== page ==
In a hypothetical scenario where a process server attempts to deliver service of process to your business at one of the addresses listed on your formation documents, and your registered agent isn’t available to accept it, the server will deliver the service of process to the Secretary of State next. 

It may not seem like it, but this is bad news for your business. Now a government entity has notice of legal action being taken against your company, and you’re oblivious. Since you won’t be there to defend your business against the litigation, this may result in a default judgment against you. 

It’s also illegal in most places for business entities to operate without registered agents, so the Secretary of State can remove your company’s good standing. This has some serious consequences for your business. It can affect your business loans, expansion, permission to conduct business, and even your business name.

If you own a limited liability company, losing your company’s good-standing status could end in “administrative dissolution,” which means the Secretary of State can automatically dissolve your company. 

Can I Be My Own Registered Agent? 

You’re legally allowed to be your own registered agent in all 50 states. But just because you can do it doesn’t necessarily mean it’s a good idea. Here are the pros and cons of being your own registered agent so that you can compare them to hiring a professional registered agent service and make an informed decision. 

Cons of being your own registered agent:

  • Liability: If you miss important notices, you’ll lose your liability protections
  • Lack of privacy: You might have to list your private details on the public record
  • Time: As a business owner, you may not have time to be also be a registered agent

Pros of being your own registered agent:

The only advantage of being your own registered agent is that you won’t have to pay fees for registered agent services. But now that you know the downsides of being your own agent, maybe you’ll agree it’s worth it to pay for registered agent services. The peace of mind and lightened workload are worth the reasonable prices most registered agents charge.

Differences in Registered Agents by State

Registered agents aren’t called the same thing in every state, and they don’t answer to the same governing authorities. Here are some of the differences in registered agents from state to state. 


In Florida, a registered agent functions much as registered agents in other states. You’re required to appoint a registered agent when you establish your business. The difference is that registered agents outside the state aren’t required to keep copies of the documents they receive on your behalf. They act as a true intermediary and just pass them along to you.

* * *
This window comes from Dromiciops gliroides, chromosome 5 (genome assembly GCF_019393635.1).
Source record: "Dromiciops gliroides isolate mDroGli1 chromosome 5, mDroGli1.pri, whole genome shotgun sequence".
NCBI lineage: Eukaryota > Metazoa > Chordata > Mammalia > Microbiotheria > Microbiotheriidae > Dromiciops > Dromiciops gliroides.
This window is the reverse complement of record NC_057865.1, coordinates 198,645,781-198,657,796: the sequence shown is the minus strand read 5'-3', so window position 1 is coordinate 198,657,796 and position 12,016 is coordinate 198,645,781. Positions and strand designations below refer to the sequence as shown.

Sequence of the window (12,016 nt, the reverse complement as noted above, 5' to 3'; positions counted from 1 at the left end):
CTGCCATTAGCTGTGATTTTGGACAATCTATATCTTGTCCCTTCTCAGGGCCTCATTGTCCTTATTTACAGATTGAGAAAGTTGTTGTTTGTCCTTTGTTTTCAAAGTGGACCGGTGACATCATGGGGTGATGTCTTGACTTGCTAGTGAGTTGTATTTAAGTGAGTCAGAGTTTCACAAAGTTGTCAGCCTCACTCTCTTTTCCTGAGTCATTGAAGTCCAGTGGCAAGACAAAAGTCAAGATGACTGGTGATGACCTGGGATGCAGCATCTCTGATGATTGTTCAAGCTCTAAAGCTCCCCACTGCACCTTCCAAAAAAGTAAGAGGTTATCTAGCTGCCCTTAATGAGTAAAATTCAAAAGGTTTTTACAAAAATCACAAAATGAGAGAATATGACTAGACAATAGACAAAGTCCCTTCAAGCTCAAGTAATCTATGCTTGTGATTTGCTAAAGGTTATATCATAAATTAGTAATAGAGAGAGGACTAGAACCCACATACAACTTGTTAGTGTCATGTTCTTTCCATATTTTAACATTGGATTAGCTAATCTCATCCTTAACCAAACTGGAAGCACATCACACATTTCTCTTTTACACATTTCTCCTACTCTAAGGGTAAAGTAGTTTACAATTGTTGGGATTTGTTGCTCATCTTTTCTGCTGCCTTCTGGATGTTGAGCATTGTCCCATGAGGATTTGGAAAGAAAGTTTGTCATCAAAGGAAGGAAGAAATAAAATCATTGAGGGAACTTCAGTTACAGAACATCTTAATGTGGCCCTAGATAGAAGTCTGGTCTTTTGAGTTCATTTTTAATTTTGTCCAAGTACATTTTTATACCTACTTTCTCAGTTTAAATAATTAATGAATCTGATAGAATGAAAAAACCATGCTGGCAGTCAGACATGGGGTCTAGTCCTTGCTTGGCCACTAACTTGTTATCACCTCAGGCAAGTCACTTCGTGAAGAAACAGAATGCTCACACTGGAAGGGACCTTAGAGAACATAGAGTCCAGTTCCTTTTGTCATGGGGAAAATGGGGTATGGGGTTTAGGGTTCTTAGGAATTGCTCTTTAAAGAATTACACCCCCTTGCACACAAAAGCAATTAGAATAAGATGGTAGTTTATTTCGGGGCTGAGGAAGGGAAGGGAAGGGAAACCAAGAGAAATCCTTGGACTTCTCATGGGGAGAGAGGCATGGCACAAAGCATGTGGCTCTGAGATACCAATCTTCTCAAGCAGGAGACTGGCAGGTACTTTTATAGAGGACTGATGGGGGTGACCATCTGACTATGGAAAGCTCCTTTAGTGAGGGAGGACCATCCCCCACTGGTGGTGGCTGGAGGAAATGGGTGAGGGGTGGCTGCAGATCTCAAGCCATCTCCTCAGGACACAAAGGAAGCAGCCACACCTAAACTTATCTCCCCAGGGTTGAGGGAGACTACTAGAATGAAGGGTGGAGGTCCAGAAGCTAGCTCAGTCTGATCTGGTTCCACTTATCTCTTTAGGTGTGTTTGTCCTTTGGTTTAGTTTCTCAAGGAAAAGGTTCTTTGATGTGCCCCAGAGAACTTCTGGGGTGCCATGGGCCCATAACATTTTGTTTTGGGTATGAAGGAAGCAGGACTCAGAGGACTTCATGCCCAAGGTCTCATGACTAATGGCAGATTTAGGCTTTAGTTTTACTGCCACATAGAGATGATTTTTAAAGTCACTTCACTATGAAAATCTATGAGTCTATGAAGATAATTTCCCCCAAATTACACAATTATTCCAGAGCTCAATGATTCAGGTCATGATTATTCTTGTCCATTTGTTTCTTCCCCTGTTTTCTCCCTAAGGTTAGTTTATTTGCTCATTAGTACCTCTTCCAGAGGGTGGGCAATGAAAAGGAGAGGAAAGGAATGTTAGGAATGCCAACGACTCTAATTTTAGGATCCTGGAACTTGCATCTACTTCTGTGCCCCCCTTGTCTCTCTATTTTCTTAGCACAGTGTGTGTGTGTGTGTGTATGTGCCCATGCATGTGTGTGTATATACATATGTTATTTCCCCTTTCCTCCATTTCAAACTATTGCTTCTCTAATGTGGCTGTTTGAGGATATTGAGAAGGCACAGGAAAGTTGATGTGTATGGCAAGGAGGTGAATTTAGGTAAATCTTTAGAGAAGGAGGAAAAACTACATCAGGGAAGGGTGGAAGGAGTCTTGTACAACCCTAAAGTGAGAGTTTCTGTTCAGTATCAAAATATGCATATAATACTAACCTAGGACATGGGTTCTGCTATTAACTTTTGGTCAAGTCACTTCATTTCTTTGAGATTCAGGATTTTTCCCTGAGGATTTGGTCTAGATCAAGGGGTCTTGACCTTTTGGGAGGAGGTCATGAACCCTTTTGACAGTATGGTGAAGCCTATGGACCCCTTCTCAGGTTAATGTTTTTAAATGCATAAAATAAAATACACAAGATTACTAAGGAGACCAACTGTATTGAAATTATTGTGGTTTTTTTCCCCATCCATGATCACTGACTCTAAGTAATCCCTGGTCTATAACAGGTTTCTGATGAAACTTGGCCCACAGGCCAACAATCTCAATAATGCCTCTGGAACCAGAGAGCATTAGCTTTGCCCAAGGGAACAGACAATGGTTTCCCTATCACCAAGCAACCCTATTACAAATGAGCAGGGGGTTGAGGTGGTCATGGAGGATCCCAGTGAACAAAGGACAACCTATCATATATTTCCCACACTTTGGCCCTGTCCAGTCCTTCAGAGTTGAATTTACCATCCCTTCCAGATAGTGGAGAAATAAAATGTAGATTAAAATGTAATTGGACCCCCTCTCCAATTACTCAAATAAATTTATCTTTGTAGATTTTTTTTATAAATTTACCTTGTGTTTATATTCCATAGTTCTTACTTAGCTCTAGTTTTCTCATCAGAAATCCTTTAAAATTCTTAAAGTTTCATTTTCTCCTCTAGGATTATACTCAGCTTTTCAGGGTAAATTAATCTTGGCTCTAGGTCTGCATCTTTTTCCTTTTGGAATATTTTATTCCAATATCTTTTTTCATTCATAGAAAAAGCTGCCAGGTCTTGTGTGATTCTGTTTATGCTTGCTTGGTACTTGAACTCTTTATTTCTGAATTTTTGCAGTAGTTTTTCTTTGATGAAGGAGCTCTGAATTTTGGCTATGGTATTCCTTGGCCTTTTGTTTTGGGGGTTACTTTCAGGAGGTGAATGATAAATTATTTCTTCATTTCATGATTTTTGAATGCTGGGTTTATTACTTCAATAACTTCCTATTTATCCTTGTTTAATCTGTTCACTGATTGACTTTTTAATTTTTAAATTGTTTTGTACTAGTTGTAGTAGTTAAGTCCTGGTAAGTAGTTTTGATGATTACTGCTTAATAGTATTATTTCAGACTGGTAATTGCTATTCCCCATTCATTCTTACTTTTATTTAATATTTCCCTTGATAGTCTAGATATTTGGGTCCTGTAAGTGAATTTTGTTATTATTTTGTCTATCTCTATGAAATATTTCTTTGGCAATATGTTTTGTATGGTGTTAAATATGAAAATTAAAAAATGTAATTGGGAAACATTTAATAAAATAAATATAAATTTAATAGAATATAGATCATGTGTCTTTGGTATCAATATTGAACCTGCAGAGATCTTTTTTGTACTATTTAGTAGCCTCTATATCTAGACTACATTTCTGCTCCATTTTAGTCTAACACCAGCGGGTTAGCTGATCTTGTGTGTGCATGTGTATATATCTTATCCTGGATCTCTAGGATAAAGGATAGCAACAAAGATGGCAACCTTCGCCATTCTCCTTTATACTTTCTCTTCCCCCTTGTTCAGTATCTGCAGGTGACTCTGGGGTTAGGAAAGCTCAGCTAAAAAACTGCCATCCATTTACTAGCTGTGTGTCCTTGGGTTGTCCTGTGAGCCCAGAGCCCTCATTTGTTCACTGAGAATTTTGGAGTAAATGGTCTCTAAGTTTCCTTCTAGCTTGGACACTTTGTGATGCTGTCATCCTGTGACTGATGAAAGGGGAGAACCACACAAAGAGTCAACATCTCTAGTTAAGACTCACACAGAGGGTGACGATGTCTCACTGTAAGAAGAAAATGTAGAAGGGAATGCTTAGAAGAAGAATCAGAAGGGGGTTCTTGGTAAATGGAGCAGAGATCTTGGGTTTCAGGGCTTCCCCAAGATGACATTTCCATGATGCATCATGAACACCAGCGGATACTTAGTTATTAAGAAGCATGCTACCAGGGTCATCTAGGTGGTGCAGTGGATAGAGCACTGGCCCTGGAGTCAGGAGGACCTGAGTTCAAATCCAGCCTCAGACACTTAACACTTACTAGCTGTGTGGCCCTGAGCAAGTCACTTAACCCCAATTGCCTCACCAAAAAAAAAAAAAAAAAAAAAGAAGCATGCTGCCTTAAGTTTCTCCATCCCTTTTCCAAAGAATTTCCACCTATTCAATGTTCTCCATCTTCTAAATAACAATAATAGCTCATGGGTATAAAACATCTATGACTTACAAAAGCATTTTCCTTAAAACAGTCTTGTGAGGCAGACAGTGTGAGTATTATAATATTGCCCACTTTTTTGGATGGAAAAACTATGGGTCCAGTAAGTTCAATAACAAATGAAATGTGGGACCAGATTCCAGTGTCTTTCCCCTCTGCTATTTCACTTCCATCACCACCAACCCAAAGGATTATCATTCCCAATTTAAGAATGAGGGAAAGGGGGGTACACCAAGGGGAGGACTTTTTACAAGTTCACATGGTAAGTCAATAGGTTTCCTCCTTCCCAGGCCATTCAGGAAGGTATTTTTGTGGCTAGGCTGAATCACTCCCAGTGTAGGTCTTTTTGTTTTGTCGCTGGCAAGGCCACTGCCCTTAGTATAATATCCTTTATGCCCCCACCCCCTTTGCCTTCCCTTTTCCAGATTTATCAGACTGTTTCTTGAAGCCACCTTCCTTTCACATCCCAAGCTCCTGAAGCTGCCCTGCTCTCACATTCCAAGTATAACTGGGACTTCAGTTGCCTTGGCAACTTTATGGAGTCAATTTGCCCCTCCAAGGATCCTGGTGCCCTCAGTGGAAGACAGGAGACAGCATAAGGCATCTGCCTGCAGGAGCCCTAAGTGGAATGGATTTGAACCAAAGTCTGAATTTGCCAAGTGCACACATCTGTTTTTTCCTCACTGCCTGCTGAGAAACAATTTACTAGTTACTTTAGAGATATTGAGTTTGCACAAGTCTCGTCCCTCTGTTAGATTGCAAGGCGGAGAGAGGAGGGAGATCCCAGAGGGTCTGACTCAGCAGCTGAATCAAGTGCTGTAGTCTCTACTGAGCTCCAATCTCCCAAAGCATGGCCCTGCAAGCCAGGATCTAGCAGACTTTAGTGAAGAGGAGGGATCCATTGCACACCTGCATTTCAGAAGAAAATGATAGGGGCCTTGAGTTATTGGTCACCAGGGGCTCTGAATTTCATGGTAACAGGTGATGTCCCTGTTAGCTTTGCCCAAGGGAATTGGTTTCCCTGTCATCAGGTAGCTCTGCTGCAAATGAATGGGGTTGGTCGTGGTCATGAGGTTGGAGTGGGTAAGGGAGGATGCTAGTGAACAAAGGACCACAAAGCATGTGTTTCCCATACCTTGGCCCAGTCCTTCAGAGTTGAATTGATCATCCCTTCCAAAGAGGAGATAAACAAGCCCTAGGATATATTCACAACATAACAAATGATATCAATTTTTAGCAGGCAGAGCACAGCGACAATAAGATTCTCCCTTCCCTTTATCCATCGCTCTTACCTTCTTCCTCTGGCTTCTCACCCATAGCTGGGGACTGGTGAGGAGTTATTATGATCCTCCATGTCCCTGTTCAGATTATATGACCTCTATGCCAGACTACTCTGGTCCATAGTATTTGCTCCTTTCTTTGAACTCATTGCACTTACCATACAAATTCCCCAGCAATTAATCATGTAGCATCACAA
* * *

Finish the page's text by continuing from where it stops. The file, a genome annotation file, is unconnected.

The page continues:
In Pennsylvania, a registered agent is called a Commercial Registered Office Provider, or CROP, and they receive official correspondence from the Pennsylvania Department of State. 

New York

Registered agents in New York are called Agents for Service of Process, and they answer to the NYS Department of State Division of Corporations. The name for this government agency may be long, but it functions much like the Secretary of State’s office in other states. 


Starting a business is always hard work for business owners. It’s easy to get overwhelmed with the amount of work you have to accomplish to get things up and running. But registered agents can make your job far easier. 

If you’ve yet to legally establish your business and would like more information on the formation process, read my guide on How to Start an LLC

If you want some guidance through the red tape and hoops involved with the formation process, check out my guide to the Best LLC Formation Services

Registered Agent Service FAQs

What’s the difference between a commercial and a noncommercial registered agent?

A commercial registered agent is one that has registered as such with the Secretary of State. In some states, professional registered agent services are required to register as commercial registered agents. 

Noncommercial registered agents are individuals or business entities that aren’t registered with the Secretary of State as commercial registered agents. So, if you’ve appointed a family member or friend as your registered agent, then they’re officially a non commercial registered agent. 

For more info about commercial and noncommercial registered agents, read my article on the topic.

How do I change the registered agent for my LLC?

Usually, you change your registered agent by filing a Statement of Change of Registered Agent form with the Secretary of State. Some states require you to make the change on your annual report, while others allow you to change it at any time. 

There’s typically a filing fee associated with submitting the form. And you’ve usually got a few options when it comes to filing: online, mail, or fax.

How much does a registered agent cost? 

The cost of your registered agent depends on which registered agent provider you choose and the services your business requires. Some options are free, such as being your own agent, or appointing a friend or family member as your registered agent. 

Professional registered agent services can cost $39–$299 per state, per year (plus state fees). If you want to learn more about registered agent pricing, read my guide on the Best Registered Agent Services